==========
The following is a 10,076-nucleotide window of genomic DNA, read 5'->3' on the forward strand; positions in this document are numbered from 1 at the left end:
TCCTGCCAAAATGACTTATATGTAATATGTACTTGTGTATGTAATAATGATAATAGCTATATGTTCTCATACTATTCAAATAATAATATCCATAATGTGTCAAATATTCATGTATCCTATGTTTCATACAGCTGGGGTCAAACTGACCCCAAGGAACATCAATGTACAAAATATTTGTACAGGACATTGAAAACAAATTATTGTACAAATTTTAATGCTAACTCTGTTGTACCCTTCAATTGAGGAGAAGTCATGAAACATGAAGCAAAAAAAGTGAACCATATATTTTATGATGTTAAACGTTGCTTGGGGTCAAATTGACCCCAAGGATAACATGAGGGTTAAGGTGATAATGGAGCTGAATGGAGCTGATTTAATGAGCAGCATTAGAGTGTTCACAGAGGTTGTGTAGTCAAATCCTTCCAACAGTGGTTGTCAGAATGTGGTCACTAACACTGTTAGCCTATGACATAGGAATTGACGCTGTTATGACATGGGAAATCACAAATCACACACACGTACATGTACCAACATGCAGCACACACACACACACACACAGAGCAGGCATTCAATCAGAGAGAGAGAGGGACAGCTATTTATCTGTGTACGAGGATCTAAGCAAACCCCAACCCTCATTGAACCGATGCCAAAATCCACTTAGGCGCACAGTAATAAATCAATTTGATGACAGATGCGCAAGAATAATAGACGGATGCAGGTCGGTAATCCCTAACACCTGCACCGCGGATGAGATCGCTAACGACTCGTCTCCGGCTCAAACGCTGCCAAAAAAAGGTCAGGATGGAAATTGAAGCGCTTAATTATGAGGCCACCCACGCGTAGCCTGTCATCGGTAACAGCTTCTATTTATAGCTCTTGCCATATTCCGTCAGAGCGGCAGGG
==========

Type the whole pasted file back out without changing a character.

The following is a 10,076-nucleotide window of genomic DNA, read 5'->3' on the forward strand; positions in this document are numbered from 1 at the left end:
TCCTGCCAAAATGACTTATATGTAATATGTACTTGTGTATGTAATAATGATAATAGCTATATGTTCTCATACTATTCAAATAATAATATCCATAATGTGTCAAATATTCATGTATCCTATGTTTCATACAGCTGGGGTCAAACTGACCCCAAGGAACATCAATGTACAAAATATTTGTACAGGACATTGAAAACAAATTATTGTACAAATTTTAATGCTAACTCTGTTGTACCCTTCAATTGAGGAGAAGTCATGAAACATGAAGCAAAAAAAGTGAACCATATATTTTATGATGTTAAACGTTGCTTGGGGTCAAATTGACCCCAAGGATAACATGAGGGTTAAGGTGATAATGGAGCTGAATGGAGCTGATTTAATGAGCAGCATTAGAGTGTTCACAGAGGTTGTGTAGTCAAATCCTTCCAACAGTGGTTGTCAGAATGTGGTCACTAACACTGTTAGCCTATGACATAGGAATTGACGCTGTTATGACATGGGAAATCACAAATCACACACACGTACATGTACCAACATGCAGCACACACACACACACACACAGAGCAGGCATTCAATCAGAGAGAGAGAGGGACAGCTATTTATCTGTGTACGAGGATCTAAGCAAACCCCAACCCTCATTGAACCGATGCCAAAATCCACTTAGGCGCACAGTAATAAATCAATTTGATGACAGATGCGCAAGAATAATAGACGGATGCAGGTCGGTAATCCCTAACACCTGCACCGCGGATGAGATCGCTAACGACTCGTCTCCGGCTCAAACGCTGCCAAAAAAAGGTCAGGATGGAAATTGAAGCGCTTAATTATGAGGCCACCCACGCGTAGCCTGTCATCGGTAACAGCTTCTATTTATAGCTCTTGCCATATTCCGTCAGAGCGGCAGGG